Friday, 14 November 2014

Cameron reveals crackdown on British jihadis........

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David Cameron has announced greater powers to tackle British jihadis, including the cancellation of their passports and “temporary” exclusion orders that could last more than two years.
The prime minister’s team insists the move is “in line with international law”, but it could leave British citizens fighting in Iraq or Syria – or trying to return through transit countries such as Turkey or Germany – in a state of limbo.
British Prime Minister David Cameron addresses delegates at the annual Confederation of British Industry (CBI) conference in central London on November 10, 2014. AFP PHOTO / JUSTIN TALLIS

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Mr Cameron argued in a speech to the Australian parliament that Britain needed to tighten its anti-terror laws, including allowing the removal of passports from teenage jihadis.
The package of measures to be unveiled in Canberra will be pored over by civil liberties groups but it has been approved by both Tories and Liberal Democrats in the coalition and is expected to become law in Britain in January.

Mr Cameron promised “new powers for police at ports to seize passports, to stop suspects travelling and to stop British nationals returning to the UK unless they do so on our terms”.
He also said that the counter-terrorism bill would include “new rules to prevent airlines that don’t comply with our no-fly lists or security screening measures from landing in the UK”.
About 500 Britons are thought to have travelled to join the Islamic State of Iraq and the Levant, also known as Isis, and up to 250 may have returned. The jihadist threat in the region will be discussed by world leaders at the G20 summit in Brisbane on Saturday.
The most controversial measure planned by Mr Cameron is a temporary exclusion order to stop people returning from the region if the home secretary has “reasonable suspicion of involvement in terrorist activity”.

It would lead to the cancellation of an individual’s passport and put the inclusion of their details on a “no-fly” list. If the person insisted on returning to the UK, they could only do so under escort by the authorities and would be subject to bail-like conditions.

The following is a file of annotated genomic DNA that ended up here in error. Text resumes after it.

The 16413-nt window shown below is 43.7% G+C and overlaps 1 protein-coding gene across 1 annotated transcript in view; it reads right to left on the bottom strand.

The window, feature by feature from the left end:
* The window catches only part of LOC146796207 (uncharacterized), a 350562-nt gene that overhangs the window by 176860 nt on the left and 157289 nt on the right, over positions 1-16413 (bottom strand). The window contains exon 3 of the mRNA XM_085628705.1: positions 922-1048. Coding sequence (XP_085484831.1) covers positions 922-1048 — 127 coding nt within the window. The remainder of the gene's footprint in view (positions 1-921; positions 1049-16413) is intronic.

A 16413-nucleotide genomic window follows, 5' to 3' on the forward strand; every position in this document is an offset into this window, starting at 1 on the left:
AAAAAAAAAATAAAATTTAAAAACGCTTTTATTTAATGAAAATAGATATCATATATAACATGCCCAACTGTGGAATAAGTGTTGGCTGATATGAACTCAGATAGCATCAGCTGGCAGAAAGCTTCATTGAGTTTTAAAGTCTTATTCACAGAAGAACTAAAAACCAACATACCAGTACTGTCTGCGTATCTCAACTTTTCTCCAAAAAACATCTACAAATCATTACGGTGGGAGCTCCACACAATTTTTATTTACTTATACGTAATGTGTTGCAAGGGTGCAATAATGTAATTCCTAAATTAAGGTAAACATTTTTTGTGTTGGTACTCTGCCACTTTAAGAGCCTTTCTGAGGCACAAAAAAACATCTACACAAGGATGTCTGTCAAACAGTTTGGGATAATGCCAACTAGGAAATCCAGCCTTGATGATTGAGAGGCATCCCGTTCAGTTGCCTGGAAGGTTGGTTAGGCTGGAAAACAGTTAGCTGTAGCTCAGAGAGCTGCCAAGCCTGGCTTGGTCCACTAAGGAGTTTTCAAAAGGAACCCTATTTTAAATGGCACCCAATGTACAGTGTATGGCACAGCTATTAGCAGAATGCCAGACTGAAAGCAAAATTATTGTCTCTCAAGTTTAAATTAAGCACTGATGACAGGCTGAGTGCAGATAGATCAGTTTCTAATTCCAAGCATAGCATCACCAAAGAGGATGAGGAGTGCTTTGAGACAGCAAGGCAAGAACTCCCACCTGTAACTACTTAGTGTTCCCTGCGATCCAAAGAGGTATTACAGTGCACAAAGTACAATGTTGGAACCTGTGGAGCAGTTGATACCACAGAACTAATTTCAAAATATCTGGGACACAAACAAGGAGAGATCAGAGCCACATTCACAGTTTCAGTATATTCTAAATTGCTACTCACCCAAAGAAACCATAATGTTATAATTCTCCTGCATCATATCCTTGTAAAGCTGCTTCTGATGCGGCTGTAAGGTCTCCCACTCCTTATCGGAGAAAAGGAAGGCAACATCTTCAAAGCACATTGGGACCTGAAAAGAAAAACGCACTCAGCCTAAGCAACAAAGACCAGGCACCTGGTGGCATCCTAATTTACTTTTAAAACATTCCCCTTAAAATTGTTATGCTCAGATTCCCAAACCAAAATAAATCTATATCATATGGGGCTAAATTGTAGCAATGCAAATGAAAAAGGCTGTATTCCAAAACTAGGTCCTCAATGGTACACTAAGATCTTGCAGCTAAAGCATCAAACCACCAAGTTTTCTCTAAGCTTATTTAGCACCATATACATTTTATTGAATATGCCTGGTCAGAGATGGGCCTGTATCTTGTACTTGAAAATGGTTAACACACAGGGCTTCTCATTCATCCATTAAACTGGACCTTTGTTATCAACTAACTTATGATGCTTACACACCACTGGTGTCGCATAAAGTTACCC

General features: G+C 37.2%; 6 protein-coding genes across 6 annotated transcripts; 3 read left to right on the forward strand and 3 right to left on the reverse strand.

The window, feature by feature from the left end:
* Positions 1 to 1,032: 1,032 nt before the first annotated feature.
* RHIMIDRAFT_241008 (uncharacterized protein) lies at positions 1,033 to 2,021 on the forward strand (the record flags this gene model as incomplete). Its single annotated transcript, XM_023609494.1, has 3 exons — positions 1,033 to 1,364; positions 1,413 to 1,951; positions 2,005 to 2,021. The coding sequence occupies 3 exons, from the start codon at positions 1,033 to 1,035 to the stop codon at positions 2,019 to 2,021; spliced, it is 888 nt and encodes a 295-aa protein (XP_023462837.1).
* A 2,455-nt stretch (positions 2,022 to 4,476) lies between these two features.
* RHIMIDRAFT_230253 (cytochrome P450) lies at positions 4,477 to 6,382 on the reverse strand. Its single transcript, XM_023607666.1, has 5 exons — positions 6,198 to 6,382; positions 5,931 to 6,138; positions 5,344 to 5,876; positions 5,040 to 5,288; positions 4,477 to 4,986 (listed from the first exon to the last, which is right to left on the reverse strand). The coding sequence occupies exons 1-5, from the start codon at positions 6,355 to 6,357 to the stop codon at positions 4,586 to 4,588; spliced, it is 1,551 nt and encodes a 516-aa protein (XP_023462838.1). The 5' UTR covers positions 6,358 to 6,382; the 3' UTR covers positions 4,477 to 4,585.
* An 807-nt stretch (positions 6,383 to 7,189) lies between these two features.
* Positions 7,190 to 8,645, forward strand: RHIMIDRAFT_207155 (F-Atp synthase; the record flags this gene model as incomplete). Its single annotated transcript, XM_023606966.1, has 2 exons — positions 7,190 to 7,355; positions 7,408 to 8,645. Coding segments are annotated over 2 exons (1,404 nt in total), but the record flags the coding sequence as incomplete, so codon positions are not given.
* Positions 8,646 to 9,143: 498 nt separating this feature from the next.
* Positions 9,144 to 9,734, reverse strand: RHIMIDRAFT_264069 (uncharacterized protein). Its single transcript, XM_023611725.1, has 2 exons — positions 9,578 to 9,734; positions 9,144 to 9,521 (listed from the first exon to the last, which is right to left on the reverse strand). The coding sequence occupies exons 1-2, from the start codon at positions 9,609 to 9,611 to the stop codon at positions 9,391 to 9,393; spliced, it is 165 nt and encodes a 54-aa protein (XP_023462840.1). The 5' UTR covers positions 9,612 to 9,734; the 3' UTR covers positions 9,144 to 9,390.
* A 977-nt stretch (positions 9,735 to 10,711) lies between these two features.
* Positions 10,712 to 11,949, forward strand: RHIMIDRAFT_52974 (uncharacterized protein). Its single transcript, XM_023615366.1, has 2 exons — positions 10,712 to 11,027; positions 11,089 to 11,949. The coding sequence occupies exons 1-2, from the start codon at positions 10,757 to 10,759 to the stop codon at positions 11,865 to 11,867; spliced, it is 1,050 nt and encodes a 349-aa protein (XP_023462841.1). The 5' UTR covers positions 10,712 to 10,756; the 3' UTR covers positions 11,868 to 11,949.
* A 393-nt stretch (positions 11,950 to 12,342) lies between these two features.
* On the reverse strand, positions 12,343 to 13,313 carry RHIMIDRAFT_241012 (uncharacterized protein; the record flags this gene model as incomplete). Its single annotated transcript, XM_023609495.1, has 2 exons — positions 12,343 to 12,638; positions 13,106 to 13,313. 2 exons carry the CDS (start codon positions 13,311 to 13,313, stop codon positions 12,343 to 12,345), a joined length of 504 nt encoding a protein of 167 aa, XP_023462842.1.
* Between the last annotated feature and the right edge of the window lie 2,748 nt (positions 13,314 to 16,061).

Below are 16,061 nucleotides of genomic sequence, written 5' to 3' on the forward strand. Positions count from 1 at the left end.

A temporary exclusion order would be valid for up to two years with the possibility of another exclusion order being imposed at the end of that period. Downing Street insists British jihadis would not be made “stateless” – which is illegal under international law – because they could still return under strict supervision.

However, it could leave British jihadis in a third country with no travel documents for an extended period, in effect making the potential terrorist a problem for another national government.

Meanwhile, the bill would give police and border officers stronger powers to stop potential jihadis from travelling abroad at airports and ports in Britain.

Passports could be seized for up to 30 days with a magistrate’s review after 14 days and the power would be extended to cover under-18s for the first time, reflecting concerns that teenagers are travelling from Britain to fight.

Separately, airlines will be required to use interactive electronic data systems if they want to fly to Britain, giving security agencies the power to screen any passenger or to require their removal from a flight.

Measures to tighten monitoring and control of potential terrorists in the UK may also feature in the bill but are the subject of continuing discussions between the Tories and the Lib Dems.